Anyway, here is a très facile fig dessert that would also be perfect for breakfast, just substitute the biscotti for granola or muesli.  Hope you give it a go and enjoy (which is more than can be said for my gabardine trousers).

Layered Figs
serves 1

2 slices biscotti, roughly crushed
3 tblsp Greek yoghurt
3 tblsp honey
1 or 2 ripe figs, sliced

1.  Place some of the crushed biscotti in the bottom of a glass.
2. Top with a spoonful of yoghurt
3. Drizzle some honey on the yoghurt
4. Top with a couple of slices of fig
5. Repeat the tiers, finishing with a layer of fig.
6. Serve
Fresh figs - they do not ripen once picked, so get good ones to start with.

A couple of pretty layers, and it's done.

Tuesday, February 5, 2013

Risotto variations

It has taken a while (a couple of years, to be exact), but I've finally found a basic technique for risotto that I can make without referring to a recipe. You see, I've always wanted to be able to throw a couple of ingredients together in a pot, give it a quick stir, then arrange it attractively on a plate with a cheerful garnish of parsley. But my inherent worrying nature kicks in whenever I try something new, and I have to constantly keep looking up the recipe in case I've left out a step - even when all it says is 'put the ingredients in a pot and stir'.

Not only is this basic risotto really simple, the standing around for 17-20 minutes, stirring, is not such a big deal, either. You can spend the time checking your Instagram feed, or daydreaming, or shooing away the cat who is always nosying around whenever there is food.  Oh, and to make things even easier, I've discovered that stock cubes are not so bad after all. I use Massel chicken stock cubes (contains no flavour enhancers and no meat/chicken), and it provides a taste that is better than the packaged stock that I used to use.

Basic Risotto
serves 2

25g butter
1 tsp olive oil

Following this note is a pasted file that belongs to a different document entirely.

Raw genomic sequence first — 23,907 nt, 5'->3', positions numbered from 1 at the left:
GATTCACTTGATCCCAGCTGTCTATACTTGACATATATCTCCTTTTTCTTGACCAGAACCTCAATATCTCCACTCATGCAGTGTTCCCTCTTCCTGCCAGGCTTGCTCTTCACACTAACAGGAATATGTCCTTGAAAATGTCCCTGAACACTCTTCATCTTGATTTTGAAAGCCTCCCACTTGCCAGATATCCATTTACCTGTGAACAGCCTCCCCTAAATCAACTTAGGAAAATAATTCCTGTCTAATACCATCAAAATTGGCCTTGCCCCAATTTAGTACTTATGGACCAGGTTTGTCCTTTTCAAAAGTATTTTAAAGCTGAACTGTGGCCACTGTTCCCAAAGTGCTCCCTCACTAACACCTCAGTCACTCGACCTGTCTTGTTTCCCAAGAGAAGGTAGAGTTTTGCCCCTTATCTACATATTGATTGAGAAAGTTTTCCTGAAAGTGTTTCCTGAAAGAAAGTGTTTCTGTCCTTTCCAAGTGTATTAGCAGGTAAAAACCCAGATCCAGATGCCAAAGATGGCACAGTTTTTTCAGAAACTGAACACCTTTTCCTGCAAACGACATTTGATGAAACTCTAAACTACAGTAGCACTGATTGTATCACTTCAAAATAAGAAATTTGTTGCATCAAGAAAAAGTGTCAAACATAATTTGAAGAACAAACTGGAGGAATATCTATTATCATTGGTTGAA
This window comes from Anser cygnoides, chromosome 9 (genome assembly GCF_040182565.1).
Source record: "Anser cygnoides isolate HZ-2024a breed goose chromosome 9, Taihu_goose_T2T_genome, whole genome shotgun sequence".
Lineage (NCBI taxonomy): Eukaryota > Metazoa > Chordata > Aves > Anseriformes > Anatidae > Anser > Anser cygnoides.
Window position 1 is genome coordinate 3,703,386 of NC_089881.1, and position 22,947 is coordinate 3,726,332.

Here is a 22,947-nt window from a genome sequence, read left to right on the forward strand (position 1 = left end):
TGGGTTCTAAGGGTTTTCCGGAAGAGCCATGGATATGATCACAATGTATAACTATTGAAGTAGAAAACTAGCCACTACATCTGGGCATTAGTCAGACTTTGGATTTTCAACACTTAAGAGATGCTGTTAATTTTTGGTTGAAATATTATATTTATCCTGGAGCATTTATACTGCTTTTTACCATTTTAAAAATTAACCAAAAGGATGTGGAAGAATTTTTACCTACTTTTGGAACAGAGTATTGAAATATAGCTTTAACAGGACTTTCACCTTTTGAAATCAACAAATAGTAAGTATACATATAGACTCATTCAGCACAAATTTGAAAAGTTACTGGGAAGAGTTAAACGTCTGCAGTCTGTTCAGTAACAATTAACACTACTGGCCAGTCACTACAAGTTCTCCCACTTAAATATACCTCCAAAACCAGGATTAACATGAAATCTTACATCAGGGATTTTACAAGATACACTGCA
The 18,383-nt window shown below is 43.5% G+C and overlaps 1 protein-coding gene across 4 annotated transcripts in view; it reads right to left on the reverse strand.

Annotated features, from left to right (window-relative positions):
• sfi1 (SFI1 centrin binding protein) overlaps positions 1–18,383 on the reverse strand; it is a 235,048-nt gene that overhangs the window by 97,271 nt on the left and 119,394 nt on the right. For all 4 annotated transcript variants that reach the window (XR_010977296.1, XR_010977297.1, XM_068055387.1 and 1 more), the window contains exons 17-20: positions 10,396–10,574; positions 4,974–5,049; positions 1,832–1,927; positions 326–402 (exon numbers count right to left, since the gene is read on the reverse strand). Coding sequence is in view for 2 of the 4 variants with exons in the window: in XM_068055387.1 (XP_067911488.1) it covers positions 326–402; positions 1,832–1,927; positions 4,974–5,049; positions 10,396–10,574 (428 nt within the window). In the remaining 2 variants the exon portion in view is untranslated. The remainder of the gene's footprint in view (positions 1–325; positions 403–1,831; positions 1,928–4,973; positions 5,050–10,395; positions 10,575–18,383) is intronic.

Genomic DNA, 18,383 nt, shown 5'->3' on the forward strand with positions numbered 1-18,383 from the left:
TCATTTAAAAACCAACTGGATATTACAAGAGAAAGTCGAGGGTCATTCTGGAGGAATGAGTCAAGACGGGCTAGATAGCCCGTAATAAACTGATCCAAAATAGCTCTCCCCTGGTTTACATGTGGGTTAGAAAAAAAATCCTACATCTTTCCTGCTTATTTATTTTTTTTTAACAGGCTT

3/4 cups arborio rice
¼ cup white wine (optional)
450ml hot chicken stock (or 1 ½ chicken stock cubes dissolved in 450ml boiling water)

1. Melt the butter and olive oil in a medium saucepan over medium heat.
2. Add the rice and stir for 30 seconds, to coat the grains in the butter/oil.
3. Add the white wine, if using, and stir until the wine evaporates, about 1 minute.
4. Add a ¼ cup of the hot stock, stirring until the liquid evaporates. Repeat until all the stock is used. It should take about 17-20 minutes for the stock to evaporate, and the rice should be cooked but not too soft, and ready to serve.


Porcini and mushroom: Soften a handful of dried porcini mushrooms in hot water for 15 minutes, then drain and chop. Add porcini and sliced button mushrooms to the rice about halfway through cooking. Top with crisp prosciutto before serving.

Leek, asparagus and parmesan: Soften some chopped leek in the melted butter and oil (4 minutes)  before adding the rice. Cook as per basic recipe, adding a couple of stalks of chopped asparagus during the second-last ¼ cup of chicken stock. Allow risotto to stand for a minute before serving with grated parmesan cheese.

Mushroom, bacon, onion, spinach: Cook finely chopped onion in the melted butter and oil for 3 minutes before adding the rice. Cook as per basic recipe, then add mushrooms and spinach during final ¼ cup of chicken stock. Top with crisp bacon to serve.

Yes, yes, I use 'chicken' stock cubes. It does taste good, but.

 Porcini mushrooms give a rich flavour to this risotto. So does the crispy prosciutto.

Green and mean, this leek and asparagus version ticks the vegetarian boxes.

This risotto is pretty much a 'throw all your leftover bits and pieces in' version. 
Again, very flavoursome and easy to make.